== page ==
Clive Platman selects some affordable gems from the wonderful 2010 Burgundy vintage.
Every January, there is an intense frisson of excitement as the latest Burgundy release is offered to the trade and press alike. The hype is nowhere near the frenzy associated with the spring campaign in Bordeaux, but then Burgundy is a fraction of the size and, apart from Domaine de la Romanee Conti, the wines lack the same investment potential.
The quantities are simply too small to be traded in such a fashion, and the best parcels are snapped up by collectors, restaurants and enthusiasts at the outset, never to re-appear.
The opportunity to purchase Burgundy, once it has been released, is therefore fairly restricted.
Within the first decade of the millennium, there have been three outstanding red vintages – 2002, 2005 and 2009.
The wines of 2010 will again be exceptional, and the inside track is that the vintage is tipped to surpass the previous year.
The harvest was affected by three extreme weather events. In December 2009, temperatures plummeted to -21˚C, either killing the vines outright, or damaging primary bud growth. This meant secondary buds took over, severely reducing the crop.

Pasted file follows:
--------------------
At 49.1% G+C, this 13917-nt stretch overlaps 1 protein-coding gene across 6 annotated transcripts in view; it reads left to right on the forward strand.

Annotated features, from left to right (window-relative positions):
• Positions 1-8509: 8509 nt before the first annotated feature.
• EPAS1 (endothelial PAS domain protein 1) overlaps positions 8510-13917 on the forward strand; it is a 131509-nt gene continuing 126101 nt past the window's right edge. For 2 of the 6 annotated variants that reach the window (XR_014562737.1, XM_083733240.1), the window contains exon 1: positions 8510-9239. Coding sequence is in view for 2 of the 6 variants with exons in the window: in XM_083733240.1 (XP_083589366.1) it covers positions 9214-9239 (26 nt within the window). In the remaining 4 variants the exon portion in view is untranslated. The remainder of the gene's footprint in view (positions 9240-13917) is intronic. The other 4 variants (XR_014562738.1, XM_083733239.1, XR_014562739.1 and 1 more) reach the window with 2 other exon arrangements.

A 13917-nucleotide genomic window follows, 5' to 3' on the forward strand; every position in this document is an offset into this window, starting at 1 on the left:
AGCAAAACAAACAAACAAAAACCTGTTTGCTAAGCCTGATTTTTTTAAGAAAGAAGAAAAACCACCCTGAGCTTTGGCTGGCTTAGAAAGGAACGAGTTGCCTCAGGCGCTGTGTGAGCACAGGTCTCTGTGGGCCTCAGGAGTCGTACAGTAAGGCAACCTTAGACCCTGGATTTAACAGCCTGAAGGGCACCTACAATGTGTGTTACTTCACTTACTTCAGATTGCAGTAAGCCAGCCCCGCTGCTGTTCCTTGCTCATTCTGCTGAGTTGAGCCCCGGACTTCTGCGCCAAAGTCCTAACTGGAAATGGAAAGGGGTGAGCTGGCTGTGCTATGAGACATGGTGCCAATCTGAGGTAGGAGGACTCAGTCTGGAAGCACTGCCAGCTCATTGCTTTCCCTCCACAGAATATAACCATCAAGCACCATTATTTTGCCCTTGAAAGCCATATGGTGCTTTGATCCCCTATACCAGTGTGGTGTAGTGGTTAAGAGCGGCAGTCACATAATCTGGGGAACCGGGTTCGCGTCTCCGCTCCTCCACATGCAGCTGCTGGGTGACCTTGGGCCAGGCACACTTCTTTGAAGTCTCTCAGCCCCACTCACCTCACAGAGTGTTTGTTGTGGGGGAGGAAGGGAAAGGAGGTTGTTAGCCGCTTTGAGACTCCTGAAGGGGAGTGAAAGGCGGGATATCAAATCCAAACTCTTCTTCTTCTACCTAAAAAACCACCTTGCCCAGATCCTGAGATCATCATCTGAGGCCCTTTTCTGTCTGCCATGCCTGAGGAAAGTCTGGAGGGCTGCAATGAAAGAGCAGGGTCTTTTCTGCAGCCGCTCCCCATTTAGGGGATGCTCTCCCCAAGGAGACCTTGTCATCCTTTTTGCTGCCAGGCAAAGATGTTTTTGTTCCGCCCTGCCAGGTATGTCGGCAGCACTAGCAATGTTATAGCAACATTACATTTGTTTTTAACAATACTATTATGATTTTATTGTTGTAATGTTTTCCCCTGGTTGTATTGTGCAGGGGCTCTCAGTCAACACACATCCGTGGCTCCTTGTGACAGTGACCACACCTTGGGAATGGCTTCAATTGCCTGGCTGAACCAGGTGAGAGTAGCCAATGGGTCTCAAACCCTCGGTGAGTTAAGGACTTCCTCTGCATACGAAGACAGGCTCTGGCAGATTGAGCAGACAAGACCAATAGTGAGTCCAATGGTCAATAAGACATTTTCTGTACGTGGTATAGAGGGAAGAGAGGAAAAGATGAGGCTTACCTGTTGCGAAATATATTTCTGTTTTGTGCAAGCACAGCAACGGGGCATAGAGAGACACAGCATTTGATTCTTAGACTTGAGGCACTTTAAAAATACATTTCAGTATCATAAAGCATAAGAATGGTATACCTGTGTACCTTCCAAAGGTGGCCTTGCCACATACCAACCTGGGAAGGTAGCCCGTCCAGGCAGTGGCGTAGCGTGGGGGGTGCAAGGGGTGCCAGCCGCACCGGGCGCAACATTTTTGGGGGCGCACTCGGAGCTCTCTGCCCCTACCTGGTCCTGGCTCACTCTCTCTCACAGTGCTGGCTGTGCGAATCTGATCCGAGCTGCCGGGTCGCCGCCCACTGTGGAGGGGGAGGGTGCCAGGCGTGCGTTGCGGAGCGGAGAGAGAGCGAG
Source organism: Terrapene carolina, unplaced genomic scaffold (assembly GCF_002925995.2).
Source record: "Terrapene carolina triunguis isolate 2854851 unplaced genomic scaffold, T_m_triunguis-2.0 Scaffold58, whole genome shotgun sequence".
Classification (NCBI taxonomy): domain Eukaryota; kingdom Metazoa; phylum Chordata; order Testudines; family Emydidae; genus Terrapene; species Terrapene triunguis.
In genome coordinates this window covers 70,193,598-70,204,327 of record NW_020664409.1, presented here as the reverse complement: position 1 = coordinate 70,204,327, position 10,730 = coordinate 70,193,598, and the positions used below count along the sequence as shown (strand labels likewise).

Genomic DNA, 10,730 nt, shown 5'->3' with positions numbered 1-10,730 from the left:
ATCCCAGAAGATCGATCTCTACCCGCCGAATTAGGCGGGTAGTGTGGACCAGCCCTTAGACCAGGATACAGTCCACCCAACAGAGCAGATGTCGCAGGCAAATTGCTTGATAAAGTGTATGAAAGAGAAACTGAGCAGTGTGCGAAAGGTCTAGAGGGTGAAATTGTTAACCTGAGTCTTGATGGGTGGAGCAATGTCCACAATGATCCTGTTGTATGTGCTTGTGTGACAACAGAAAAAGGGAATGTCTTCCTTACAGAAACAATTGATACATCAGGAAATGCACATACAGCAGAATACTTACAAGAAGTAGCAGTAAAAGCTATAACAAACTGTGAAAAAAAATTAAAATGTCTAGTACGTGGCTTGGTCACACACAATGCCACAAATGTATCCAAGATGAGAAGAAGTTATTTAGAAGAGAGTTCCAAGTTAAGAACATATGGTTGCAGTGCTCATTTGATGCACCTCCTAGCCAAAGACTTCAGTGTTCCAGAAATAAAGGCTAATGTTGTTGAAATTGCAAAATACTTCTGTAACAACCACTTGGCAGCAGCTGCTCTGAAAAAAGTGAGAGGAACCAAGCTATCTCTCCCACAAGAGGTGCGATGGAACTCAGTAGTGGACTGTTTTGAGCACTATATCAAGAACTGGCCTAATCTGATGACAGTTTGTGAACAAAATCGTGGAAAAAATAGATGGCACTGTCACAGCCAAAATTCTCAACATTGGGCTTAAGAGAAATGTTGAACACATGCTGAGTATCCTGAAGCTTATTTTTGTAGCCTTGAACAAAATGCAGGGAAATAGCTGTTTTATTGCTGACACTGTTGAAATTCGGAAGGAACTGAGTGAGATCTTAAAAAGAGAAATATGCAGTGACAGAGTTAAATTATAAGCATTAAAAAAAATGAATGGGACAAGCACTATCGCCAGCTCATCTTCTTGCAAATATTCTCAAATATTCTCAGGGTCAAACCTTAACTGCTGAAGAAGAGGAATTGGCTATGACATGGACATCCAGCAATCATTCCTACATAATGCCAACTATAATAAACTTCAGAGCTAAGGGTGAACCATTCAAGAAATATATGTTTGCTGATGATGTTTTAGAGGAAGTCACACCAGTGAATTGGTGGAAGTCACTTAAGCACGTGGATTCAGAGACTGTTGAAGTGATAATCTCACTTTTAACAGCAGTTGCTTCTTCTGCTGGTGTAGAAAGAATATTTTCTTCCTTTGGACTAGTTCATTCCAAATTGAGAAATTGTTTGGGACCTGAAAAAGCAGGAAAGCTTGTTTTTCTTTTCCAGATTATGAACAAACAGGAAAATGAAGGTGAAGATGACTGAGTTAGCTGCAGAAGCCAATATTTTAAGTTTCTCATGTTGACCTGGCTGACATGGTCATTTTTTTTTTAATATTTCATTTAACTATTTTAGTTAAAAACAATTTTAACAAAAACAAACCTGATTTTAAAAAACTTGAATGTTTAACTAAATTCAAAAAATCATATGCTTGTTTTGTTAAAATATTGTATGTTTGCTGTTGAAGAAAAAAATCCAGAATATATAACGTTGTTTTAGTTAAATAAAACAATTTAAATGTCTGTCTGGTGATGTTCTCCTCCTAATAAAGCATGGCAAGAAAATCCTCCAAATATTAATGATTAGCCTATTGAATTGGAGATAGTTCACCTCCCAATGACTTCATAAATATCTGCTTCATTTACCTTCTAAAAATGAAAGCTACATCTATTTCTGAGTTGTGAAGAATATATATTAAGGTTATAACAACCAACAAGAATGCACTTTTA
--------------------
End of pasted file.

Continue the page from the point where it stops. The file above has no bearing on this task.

The following June, the weather turned cold and wet, resulting in a condition called “millerandage” whereby the grapes grow to one-third of their normal size, but reducing the number of pips per grape to one or two. This has allowed the creation of gentle, silky textures.
Finally, in mid-September, the region was hit by a massive hailstorm, with devastating damage to white grapes in the Cote de Beaune. Nevertheless, due to low yields, the vines were able to focus their energies on the remaining bunches, and the grapes ripened in perfect health.
Unusually, there are superlative wines in both hues, compared to the norm, where pinot does better in hotter years and chardonnay in cooler.
The only downside is that volumes are low, so there is not much to go round.
It is the producer though who will always be the best guide to the quality, so it pays to “study form” or buy from a reliable Burgundy specialist such as Connollys.
Customers were even given the privilege of tasting a few of the releases before purchase, and naturally, I went along to sample the selection. Since losing his birthright at Domaine de la Pousse d’Or in 1996, Nicolas Potel has been a name to follow.
Establishing himself as a micro-negociant, he has garnered many plaudits for developing a style that is always pure, elegant and true to the terroir.